Yes!. I feel that there has been, before my generation, a move within the diaspora, to change/shorten a name or adopt another western name in order to fit in. Teachers butchering African names in schools, or the “I won’t even try and pronounce this” comments, or even the bias on something like a job application or bank loan has contributed to this. A very conscious desire to assimilate. But now, like Runaku, I see a reclaiming of a Given name, however many letters it is – because it is powerful. it is yours. A name carries meaning, tradition, Heritage. And if a tongue can’t pronounce it, then with all due respect – that’s on you.
With For Black Boys, Ryan Calais Cameron developed particularly poignant characterisations of Black men and brotherhood. Do you also feel there’s a certain sensitivity with which Calais Cameron has crafted your character of Roger/ Runaku? How did you develop this character in the rehearsal room?
The beauty of Ryan’s work is that he definitely writes for actors. Yes, there is a myriad of idiosyncrasies and rhythms written into the character of Runaku, owing to this sensitivity that you’ve identified as part of Ryan’s brilliance in forming character. But there is also so much space and freedom within the form. Up until the second week of rehearsal, the script was still being adapted and worked on, so the development of character came from being up in space with Lucas, playing and physicalising. But by no means is development done. Every performance is an opportunity to refine or dig deeper into a moment – be it a few lines or a particular section.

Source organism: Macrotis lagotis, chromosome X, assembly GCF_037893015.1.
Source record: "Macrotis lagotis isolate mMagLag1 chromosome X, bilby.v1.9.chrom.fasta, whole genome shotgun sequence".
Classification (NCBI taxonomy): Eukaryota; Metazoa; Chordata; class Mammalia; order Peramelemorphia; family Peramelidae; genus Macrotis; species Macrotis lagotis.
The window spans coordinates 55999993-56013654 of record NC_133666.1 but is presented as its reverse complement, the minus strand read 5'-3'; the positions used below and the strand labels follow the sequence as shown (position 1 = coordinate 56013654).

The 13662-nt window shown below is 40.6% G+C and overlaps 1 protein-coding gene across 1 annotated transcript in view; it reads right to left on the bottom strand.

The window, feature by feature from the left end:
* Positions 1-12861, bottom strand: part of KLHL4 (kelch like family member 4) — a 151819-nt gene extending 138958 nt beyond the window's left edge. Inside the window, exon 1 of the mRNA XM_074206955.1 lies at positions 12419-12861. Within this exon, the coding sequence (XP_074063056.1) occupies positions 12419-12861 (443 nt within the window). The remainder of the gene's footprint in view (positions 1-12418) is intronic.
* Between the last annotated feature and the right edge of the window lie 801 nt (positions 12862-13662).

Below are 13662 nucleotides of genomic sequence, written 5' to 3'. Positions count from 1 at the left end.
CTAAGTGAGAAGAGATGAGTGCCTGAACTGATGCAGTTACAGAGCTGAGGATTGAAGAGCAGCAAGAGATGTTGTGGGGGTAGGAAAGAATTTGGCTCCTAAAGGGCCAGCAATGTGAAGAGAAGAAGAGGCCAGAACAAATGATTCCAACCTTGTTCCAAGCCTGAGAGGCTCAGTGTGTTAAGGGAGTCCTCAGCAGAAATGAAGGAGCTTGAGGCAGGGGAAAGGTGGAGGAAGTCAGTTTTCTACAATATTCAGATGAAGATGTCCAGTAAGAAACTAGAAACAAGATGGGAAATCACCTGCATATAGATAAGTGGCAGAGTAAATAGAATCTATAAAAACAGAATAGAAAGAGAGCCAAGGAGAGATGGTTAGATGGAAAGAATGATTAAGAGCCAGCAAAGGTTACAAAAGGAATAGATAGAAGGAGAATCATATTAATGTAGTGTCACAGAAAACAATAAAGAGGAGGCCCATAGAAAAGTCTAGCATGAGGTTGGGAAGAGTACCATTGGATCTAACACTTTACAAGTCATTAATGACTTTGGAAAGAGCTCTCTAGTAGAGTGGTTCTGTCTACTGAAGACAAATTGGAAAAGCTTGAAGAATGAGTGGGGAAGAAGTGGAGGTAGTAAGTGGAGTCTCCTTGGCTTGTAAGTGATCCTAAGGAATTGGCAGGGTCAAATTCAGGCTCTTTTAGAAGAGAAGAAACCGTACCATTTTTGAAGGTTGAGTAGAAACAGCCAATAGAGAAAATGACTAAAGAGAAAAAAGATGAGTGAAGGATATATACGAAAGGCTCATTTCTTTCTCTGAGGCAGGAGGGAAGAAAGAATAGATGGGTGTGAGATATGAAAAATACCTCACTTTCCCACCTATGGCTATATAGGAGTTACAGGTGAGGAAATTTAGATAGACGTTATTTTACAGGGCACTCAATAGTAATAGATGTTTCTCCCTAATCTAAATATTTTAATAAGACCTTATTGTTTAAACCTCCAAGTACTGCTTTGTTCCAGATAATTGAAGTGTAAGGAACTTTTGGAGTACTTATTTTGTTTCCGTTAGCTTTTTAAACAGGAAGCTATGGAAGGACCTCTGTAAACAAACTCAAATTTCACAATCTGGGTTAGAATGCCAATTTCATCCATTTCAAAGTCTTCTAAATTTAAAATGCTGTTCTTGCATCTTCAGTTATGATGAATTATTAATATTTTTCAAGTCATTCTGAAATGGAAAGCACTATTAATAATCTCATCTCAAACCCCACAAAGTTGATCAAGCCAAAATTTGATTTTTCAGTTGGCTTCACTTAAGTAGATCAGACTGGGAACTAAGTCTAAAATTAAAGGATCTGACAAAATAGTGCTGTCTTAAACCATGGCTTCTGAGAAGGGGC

At the end of March, Human Nurture transfers to Soho Theatre. Can audiences expect any changes between the Sheffield Theatres and the Soho Theatre run of the play?
For sure – with a tour or any performance that has an extended run, I’m able to refine and play and get deeper with the work. I think audiences can expect from both Lucas Button and me, a real studied and learned command of our characters that can only come with time and experience having been in their skin for such a long period of time, thinking and breathing their thoughts.
Have you got any other projects on the horizon that you’re excited about?
Justice Ritchie – keep an eye out for the name, I’m going to be everywhere soon, God willing.
GETTING TO KNOW YOU
A book you have to have in your collection? Tim LaHaye – Spirit Controlled Temperament
A song/album that defines the soundtrack of your life to date? Twenty X Visiion (or TXV) – With A Side Of Mash; I was mix engineer and lyricist on this one so it’s got a part of me inside. I’m also a huge Blxst fan, so the Sixtape 2 with Bino Rideaux is my bread and butter man.
A film / TV show that you can watch/have watched repeatedly? Disney’s Aladdin – the old school version. Also on the other end of the spectrum the Resident Evil franchise. I love a good zombie movie.
The first stage production you saw and what it meant to you (play, dance or concert)?
Honestly, my earliest memory of seeing a professional stage production, I was not at all impressed, I won’t name it because that’s bad vibes, but I remember going on a school trip to the National when I was a kid and thinking this just ain’t it.
What’s made you sad, mad, and glad this week? I’m a big Tottenham fan and I like to watch the full matches- and if I can’t, I will avoid all social media, YouTube and friends so I can get away from the final score till I’m able to watch it. I was doing so well for the Man City game away from home and for some reason I found myself reading a YouTube thumbnail with the scoreline, telling me Harry Kane has scored last minute. I was happy but much more annoyed that I had found out the score before I was ready.
Human Nurture plays at Soho Theatre from Tuesday 22nd-Saturday 26th March. Book tickets and find out more here.